Oxford Pioneers Breakthrough 3D Printing Approach to Address Brain Injury Recovery

Researchers from the University of Oxford have accomplished a remarkable feat, employing 3D printing to create two-layered brain tissue using human neural stem cells. This breakthrough demonstrates their extensive expertise, built over a decade, in developing and patenting 3D printing technologies for synthetic tissues and cultured cells. Beyond showcasing their technological prowess, this innovation holds great promise for brain repair studies.

Upon implanting these 3D-printed brain tissues into mouse brain slices, they exhibited exceptional structural and functional integration with the host tissue. Notably, this integration was evidenced by the projection of neural processes and the migration of neurons across the implant-host boundary. Furthermore, the implanted cells displayed signaling activity that harmonized with that of the host cells, indicating effective communication between human and mouse cells.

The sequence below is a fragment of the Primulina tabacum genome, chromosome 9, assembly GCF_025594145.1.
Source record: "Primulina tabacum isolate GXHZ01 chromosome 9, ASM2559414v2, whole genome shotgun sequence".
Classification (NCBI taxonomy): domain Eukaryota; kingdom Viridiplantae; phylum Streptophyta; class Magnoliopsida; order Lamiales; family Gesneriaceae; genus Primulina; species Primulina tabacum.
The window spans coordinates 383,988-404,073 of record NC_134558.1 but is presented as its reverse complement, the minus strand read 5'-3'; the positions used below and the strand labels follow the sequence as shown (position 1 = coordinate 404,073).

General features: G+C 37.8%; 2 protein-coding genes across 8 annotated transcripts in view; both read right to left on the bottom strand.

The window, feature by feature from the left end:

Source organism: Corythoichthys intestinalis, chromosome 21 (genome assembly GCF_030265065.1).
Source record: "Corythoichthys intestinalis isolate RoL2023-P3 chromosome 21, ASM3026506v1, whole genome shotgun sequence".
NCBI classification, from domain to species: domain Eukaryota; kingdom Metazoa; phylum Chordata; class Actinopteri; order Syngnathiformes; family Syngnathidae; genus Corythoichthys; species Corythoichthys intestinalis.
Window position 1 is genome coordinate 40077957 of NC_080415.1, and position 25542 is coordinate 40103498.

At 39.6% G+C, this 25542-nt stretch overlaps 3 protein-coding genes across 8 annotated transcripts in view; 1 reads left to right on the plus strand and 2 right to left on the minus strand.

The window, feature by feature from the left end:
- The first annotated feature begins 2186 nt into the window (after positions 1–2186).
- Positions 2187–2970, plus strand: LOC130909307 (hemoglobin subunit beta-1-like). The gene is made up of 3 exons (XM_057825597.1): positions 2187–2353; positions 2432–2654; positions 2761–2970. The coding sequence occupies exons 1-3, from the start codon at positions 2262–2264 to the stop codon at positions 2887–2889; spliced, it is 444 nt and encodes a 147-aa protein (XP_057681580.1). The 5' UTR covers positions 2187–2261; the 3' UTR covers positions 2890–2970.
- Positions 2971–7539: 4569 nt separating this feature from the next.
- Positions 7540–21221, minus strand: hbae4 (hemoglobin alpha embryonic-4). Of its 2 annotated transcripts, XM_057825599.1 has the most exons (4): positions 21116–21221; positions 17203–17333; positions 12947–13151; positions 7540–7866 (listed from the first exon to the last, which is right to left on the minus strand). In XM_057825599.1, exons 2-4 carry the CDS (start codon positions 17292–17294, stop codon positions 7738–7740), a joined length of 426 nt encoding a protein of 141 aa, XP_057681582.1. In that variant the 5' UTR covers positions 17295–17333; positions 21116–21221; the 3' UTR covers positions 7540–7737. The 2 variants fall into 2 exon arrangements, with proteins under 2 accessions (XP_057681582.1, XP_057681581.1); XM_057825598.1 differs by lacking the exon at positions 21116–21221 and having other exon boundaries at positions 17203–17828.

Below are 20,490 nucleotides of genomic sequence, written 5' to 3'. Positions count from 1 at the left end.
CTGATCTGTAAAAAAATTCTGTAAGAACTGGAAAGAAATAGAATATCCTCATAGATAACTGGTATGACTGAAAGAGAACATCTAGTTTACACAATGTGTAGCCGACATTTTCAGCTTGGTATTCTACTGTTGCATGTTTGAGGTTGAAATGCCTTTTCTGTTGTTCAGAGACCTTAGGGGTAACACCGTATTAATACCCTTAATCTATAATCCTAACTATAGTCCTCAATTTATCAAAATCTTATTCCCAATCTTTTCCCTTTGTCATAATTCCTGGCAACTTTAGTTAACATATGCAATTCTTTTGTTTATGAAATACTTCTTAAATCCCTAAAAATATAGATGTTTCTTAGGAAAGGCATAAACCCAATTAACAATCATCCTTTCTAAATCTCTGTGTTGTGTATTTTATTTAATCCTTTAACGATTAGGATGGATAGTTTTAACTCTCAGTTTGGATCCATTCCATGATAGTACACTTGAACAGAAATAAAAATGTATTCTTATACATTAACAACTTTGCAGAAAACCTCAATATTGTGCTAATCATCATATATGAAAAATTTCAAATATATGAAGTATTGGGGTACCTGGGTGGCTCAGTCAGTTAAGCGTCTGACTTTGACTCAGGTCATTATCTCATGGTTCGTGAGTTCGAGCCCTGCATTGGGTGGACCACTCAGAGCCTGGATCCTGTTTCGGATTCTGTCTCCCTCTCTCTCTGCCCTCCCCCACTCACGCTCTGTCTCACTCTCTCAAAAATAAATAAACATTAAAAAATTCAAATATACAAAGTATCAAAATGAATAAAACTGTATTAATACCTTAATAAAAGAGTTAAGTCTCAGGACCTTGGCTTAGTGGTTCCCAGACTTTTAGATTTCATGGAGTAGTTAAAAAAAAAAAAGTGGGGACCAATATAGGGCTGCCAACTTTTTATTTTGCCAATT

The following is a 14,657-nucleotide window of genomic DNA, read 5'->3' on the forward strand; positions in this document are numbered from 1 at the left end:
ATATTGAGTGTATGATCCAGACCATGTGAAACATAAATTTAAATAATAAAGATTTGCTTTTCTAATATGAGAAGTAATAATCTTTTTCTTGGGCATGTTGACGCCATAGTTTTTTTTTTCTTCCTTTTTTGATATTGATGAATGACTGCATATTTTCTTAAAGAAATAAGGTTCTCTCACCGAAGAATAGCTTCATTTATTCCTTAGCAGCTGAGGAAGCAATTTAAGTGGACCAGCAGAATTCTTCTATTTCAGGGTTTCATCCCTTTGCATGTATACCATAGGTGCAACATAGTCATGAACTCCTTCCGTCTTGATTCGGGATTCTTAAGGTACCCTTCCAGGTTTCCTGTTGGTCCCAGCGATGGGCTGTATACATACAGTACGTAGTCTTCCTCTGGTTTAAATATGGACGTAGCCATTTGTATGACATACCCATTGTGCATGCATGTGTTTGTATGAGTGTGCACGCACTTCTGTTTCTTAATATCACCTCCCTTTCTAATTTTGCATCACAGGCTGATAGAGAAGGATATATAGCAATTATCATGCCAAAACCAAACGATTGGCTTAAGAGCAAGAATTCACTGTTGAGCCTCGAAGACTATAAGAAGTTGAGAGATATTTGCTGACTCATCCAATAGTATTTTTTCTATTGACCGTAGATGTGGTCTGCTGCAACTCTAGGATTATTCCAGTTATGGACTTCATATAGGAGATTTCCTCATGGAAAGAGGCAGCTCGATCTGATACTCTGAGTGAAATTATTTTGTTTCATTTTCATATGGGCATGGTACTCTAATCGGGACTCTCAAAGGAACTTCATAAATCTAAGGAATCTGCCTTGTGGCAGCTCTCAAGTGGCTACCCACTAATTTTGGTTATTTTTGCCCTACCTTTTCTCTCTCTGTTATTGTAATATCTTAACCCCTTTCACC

This achievement serves as a pivotal bridge between in vitro studies of 3D printed cortical column development and their integration into brains in animal models of injury. In essence, this 3D printing project signifies a substantial step forward in the precise control of human induced pluripotent stem cells (iPSCs) to generate the fundamental functional units of the cerebral cortex. 3D Printing for Brain Repair is committed to leveraging 3D printing innovations to develop cost-effective medical technology for addressing the escalating worldwide crisis of brain damage caused by both trauma and diseases.


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